Carolus Raeticus wrote:And these are only a few examples for such disagreements.
Where you have uncertain vowel quantities (vowels before two or more consonants in the absense of other evidence) you can always have debate. Uncertain vowel quantities are few comparatively.
Non magnus comparatè est numerus vocalium quantitatis incertae. Ubi est incertitudo (cum vocalis ante duas consonantes aliis indiciis de syllabae magnitudine absentibus), ibi est controversia.
Carolus Raeticus wrote:Therefore I am wondering whether it makes any sense at all to provide macrons.
Printed dictionaries have always tended usually to mark the vowel lengths, of course. And this is very important to understand Roman poetry and nice pronunciation.
Certè omnibus temporibus lexica impressa generaliter quantitatem syllabarum longarum denotare solent. Quod mangi momenti est ut rectè vocabula sonentur et prosodia romana teneatur.
[quote="Roland G. Kent, "On the Pronunciation of Vowel Quantities in Latin", The Classical Weekly, Vol. 41, No. 6 (Dec. 15, 1947), p. 91,"]ON THE PRONUNCIATION OF VOWEL QUANTITIES IN LATIN Early in March, 1942, E. H. Sturtevant of Yale University wrote me some inquiries as to the history of marking and pronouncing as long the long vowels of Latin; he gave his own impressions of the origin of the practice, which were frankly only impressions, and asked me if I could get from my retired colleague John Carew Rolfe (born Oct. 15, 1859) some definite information. I wrote at once to Rolfe, who was then living in Alexandria, Va., and had an immediate reply, dated March 16, of which I quote the relevant portions:
'As to the correct reading of Latin with regard to vowel quantity, I owed what little I knew in the early days (1885-90) to Professor W. G. Hale, who was then Profesor of Latin at Cornell, and I was instructor in Latin under him for a year or two. Minton Warren [of Harvard University] was a stickler for accurate pronunciation, but he was much less militant than Hale. Inspired by Hale, I narrowly escaped being the first to publish a Latin text-book with the long vowels marked. Two men in Chicago, whose names I have forgotten, brought out an edition of Caesar (also inspired by Hale) with the long vowels marked, which was published a few weeks before my edition of Viri Romae (Allyn and Bacon, about 1896, or a year or two earlier). From D'Ooge (I suppose you mean the Latin D 'Ooge, not the Greek teacher, then at Ypsilanti, Michigan) I got nothing. On the contrary, he soon got out an edition of the Viri Romae which not only marked the long vowels but closely imitated my own edition in appearance. 'Haec prius fuere-so long that my recollection of some details is uncertain. I think little attention was given to careful vowel-pronunciation at Harvard in my time, 1877-81, and I feel sure that W. G. Hale was a pioneer in that respect. I certainly got more inspiration and instruction from him than from anyone else, and I was led by his example and instruction to give attention to the subject, and to pronounce as carefully as I did in those days. It soon became more or less of a fad and was given attention by many.'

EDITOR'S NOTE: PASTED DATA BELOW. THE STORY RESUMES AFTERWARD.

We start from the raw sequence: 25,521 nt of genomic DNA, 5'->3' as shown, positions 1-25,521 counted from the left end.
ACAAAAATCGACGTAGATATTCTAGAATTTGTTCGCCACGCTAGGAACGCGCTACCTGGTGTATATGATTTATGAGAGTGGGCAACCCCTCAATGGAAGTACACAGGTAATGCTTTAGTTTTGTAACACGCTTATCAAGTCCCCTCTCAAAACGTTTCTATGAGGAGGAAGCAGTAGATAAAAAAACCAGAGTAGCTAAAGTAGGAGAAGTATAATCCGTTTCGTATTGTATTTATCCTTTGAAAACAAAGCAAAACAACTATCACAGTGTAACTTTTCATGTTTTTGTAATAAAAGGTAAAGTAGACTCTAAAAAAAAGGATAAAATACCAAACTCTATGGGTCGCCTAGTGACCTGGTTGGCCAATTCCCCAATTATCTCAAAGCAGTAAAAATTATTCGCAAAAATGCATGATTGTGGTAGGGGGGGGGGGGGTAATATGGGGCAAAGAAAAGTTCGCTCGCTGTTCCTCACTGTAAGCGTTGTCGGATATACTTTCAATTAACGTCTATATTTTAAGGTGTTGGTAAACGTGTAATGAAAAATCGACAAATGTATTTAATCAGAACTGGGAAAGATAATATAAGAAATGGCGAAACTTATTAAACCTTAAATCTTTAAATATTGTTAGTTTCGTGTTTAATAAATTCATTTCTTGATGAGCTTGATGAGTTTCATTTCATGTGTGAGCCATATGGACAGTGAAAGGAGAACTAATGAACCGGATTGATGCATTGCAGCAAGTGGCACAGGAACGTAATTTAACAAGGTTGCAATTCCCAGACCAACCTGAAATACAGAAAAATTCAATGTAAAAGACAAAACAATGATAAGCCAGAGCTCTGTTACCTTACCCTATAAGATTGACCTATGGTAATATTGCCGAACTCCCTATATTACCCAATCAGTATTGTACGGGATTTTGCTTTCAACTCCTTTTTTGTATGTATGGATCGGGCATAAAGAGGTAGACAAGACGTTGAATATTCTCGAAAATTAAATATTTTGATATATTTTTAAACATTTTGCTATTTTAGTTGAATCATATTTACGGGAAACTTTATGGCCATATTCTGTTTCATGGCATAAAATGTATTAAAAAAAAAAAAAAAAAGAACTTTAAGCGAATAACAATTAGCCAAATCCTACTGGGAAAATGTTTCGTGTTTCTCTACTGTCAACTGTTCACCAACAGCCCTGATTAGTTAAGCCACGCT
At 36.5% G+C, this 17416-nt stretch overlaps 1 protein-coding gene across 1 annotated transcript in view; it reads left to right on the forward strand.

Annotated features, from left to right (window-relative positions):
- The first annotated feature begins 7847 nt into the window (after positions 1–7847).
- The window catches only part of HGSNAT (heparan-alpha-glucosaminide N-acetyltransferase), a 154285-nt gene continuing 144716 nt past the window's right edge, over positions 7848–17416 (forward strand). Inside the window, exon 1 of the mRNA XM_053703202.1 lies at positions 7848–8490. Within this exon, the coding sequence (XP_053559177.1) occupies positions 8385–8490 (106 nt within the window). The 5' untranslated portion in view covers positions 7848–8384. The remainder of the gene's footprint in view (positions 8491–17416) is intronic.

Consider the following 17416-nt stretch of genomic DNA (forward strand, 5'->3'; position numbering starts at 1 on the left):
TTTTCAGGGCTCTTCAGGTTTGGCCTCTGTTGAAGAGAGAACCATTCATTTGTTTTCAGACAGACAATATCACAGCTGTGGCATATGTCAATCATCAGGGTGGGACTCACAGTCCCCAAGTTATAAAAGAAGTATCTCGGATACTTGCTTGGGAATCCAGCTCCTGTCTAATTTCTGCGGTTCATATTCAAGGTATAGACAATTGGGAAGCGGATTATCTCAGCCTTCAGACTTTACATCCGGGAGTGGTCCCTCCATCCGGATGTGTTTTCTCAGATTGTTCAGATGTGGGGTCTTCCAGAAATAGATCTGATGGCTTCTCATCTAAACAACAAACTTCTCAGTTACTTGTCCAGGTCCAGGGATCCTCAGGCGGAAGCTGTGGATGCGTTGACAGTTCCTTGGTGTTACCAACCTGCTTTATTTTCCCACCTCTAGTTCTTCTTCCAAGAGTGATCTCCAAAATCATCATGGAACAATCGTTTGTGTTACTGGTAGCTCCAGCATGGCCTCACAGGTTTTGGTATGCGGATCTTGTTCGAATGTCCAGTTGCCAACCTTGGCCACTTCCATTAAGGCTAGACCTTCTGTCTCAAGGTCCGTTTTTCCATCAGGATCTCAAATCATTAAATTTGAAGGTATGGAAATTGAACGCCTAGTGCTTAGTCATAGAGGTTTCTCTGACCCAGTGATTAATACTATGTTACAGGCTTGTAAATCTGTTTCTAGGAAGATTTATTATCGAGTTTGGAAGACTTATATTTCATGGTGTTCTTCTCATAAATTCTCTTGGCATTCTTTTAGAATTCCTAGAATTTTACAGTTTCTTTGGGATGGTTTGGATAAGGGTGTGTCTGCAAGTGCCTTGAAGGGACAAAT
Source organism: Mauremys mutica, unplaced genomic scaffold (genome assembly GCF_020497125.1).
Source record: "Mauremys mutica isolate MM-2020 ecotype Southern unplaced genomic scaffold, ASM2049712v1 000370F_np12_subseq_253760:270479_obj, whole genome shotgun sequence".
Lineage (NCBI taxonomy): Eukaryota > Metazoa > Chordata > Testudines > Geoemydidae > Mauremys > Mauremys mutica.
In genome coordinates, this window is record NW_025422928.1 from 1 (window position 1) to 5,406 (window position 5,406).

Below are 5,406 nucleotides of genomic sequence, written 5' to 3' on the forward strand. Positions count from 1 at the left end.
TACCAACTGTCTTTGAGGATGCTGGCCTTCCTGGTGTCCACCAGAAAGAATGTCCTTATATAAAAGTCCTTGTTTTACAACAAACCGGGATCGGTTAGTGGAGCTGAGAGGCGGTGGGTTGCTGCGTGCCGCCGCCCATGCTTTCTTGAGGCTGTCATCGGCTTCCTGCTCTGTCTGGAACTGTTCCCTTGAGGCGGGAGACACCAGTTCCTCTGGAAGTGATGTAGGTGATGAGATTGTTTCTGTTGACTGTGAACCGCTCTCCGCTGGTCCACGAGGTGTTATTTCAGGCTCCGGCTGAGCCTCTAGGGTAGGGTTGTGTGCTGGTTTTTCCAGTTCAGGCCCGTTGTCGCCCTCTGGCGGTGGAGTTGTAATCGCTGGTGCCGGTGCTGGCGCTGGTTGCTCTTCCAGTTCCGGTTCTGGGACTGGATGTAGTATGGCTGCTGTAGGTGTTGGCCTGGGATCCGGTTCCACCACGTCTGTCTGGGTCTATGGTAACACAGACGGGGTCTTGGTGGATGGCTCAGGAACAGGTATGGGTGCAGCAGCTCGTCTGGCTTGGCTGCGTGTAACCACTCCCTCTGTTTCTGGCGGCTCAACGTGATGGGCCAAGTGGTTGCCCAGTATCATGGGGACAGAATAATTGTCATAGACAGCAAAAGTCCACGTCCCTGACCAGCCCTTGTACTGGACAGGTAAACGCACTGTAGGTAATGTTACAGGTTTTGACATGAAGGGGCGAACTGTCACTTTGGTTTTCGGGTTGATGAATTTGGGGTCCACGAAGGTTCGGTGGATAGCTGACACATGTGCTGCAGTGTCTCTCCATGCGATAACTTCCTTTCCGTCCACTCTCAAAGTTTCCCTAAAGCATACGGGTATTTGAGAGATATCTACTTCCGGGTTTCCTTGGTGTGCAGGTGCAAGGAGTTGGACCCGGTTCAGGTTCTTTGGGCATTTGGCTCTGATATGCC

This letter has an obvious value for the history of Latin studies, and well deserves publication. But to me, as Rolfe's student from 1902-04 and his colleague until his final retirement in 1936, it is also a matter of loving pietas to present it to a wider circle; for John Rolfe died just ten days after he penned this letter. ROLAND G. KENT UNIVERSITY OF PENNSYLVANIA [/quote]
I am also wondering about the proper pronunciation of the Latin words, e.g. in the "LATINUM"-podcast by Evan Millner - hats off to THAT man, by the way.
Hâc de re, ut sententiam meam habeas, vide viewtopic.php?f=3&t=10272&start=20&st=0&sk=t&sd=a
(all the earlier posts are missing from this thread // Omnes epistulae priores à filo carent
I'm writing in Latin hoping for correction, and not because I'm confident in how I express myself. Latinè scribo ut ab omnibus corrigar, non quod confidenter me exprimam.